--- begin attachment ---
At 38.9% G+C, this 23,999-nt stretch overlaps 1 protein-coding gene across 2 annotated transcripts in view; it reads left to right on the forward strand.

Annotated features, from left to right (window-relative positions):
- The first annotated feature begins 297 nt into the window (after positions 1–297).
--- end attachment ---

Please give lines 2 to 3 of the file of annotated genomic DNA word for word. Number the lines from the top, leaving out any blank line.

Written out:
Annotated features, from left to right (window-relative positions):
- The first annotated feature begins 297 nt into the window (after positions 1–297).